Unlike other items that you work to decrease the cost of, lameness doesn’t show up as one line item on your balance sheet. Lameness affects a multitude of areas, the sum of which can certainly take a chunk out of your potential income each month.
Research from Cornell University continues to shed light on the issue of lameness. It’s important to take note that this work shows that low body condition scores may be the risk factor for lameness rather than a result.
This provides the impetus for focusing on body condition scores. Evaluate body condition scores at pregnancy confirmation check, at 180 days and again in the pre-fresh pen. To keep body condition scoring simple, look for V’s, U’s and straight lines. If the cow has a valley like a V between the hooks and pins she is too thin. If there is a nice U between the hooks and pins she is just right and a flat line between the hooks and pins indicates the cow is too heavy. These are general terms that anyone walking a pen of cows can understand. Then you don’t have to worry if the cow is a 3.4 or a 3.2 – just a V, U or a line.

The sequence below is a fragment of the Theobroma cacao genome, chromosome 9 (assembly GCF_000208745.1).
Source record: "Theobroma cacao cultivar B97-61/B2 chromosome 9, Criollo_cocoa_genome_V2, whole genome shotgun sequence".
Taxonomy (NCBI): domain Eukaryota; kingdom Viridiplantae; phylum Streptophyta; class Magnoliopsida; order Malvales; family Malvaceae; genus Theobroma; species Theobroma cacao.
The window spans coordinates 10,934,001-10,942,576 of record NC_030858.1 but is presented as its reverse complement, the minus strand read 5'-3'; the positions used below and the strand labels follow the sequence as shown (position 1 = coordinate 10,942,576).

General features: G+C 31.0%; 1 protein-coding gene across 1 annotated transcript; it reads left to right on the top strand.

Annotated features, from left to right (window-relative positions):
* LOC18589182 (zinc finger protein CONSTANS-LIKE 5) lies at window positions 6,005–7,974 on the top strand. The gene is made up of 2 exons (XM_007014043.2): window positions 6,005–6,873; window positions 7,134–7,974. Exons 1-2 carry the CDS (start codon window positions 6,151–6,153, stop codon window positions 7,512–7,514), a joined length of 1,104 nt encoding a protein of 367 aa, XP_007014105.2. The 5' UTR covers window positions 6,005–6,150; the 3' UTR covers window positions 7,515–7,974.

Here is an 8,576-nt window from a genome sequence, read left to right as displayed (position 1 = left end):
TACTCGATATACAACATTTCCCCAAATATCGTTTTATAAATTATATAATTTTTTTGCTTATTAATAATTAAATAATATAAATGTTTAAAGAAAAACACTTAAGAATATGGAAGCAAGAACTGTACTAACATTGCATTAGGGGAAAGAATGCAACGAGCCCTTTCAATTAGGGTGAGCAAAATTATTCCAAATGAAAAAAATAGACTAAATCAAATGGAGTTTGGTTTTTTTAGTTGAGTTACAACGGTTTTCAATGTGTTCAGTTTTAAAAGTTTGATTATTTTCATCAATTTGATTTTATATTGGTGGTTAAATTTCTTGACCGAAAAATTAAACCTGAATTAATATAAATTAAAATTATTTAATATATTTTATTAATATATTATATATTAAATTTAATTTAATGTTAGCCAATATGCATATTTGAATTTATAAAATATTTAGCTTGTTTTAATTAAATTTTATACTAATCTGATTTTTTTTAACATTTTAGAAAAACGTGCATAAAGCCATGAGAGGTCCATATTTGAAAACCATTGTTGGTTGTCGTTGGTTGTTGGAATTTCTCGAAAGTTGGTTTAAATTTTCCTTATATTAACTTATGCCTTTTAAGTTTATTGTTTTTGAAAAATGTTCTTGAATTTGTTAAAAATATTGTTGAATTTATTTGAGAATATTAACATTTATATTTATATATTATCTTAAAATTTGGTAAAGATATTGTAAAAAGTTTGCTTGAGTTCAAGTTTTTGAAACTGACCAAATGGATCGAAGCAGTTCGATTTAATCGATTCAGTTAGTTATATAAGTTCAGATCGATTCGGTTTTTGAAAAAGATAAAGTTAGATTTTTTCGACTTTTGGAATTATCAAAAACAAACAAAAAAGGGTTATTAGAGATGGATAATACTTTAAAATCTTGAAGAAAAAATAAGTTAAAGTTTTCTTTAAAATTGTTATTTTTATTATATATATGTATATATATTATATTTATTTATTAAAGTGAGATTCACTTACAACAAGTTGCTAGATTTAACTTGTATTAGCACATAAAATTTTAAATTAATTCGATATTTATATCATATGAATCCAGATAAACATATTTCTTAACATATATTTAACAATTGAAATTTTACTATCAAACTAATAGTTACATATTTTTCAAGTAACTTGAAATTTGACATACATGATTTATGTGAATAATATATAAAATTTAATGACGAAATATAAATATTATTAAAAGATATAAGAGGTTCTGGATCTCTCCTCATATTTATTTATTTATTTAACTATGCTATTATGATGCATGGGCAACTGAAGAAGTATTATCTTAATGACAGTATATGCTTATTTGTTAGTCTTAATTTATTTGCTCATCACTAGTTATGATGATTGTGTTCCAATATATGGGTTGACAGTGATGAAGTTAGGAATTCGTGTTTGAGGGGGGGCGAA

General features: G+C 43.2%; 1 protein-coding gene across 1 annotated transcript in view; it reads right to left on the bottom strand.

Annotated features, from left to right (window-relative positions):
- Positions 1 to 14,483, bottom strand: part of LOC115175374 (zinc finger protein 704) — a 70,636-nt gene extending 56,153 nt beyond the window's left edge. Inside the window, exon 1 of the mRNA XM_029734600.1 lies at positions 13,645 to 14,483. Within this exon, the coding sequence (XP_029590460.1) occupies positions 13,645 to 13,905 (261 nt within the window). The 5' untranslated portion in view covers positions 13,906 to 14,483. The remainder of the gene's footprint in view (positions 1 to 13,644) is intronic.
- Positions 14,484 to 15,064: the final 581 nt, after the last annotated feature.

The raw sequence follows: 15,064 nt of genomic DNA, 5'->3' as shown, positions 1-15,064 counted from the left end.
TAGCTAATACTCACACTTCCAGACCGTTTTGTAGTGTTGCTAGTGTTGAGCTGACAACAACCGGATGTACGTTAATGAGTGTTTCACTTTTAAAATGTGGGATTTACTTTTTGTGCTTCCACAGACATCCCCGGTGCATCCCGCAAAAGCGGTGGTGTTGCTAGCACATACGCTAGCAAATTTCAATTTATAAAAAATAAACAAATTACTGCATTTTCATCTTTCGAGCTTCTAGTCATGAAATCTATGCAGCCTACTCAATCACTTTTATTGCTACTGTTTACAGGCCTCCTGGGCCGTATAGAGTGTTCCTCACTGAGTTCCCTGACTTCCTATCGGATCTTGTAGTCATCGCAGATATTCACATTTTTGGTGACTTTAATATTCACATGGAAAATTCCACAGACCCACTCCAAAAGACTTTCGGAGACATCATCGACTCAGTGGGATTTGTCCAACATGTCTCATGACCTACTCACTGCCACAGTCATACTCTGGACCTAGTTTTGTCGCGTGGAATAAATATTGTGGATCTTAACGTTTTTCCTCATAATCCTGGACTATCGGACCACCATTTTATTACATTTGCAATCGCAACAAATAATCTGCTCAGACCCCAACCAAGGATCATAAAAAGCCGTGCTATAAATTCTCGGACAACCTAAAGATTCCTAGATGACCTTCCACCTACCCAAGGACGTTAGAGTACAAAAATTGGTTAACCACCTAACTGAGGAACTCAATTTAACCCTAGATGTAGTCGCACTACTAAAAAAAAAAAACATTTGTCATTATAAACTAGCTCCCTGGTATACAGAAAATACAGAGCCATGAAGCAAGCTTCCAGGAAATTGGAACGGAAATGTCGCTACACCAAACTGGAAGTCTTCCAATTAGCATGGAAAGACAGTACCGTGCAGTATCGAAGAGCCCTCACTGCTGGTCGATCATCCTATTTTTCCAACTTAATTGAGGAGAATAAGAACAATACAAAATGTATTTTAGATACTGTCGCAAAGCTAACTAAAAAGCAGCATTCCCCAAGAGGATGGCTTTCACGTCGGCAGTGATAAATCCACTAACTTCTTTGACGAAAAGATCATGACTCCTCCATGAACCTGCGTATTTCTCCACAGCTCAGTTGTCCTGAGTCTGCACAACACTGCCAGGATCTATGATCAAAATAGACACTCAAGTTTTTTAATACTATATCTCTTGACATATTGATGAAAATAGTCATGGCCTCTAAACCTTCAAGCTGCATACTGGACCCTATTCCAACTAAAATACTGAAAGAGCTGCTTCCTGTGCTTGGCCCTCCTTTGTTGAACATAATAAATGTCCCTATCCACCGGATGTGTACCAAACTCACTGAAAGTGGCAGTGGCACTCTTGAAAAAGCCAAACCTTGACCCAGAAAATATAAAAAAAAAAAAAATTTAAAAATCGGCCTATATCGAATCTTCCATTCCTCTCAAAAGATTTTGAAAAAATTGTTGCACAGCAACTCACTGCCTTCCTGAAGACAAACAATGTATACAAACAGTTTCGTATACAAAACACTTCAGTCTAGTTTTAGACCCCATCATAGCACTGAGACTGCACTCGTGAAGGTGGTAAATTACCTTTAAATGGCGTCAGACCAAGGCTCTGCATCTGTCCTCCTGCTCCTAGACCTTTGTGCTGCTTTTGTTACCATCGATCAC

Body condition scores tell you what happened the past 60 to 120 days. And, although they won’t change the outcome of the current animal, it will help change the potential outcome of the next group of animals. But remember, body condition scoring is useful only if you do something with the information.
Source: HerdSmart E-Newsletter - June 2012, Land O'Lakes Purina Feed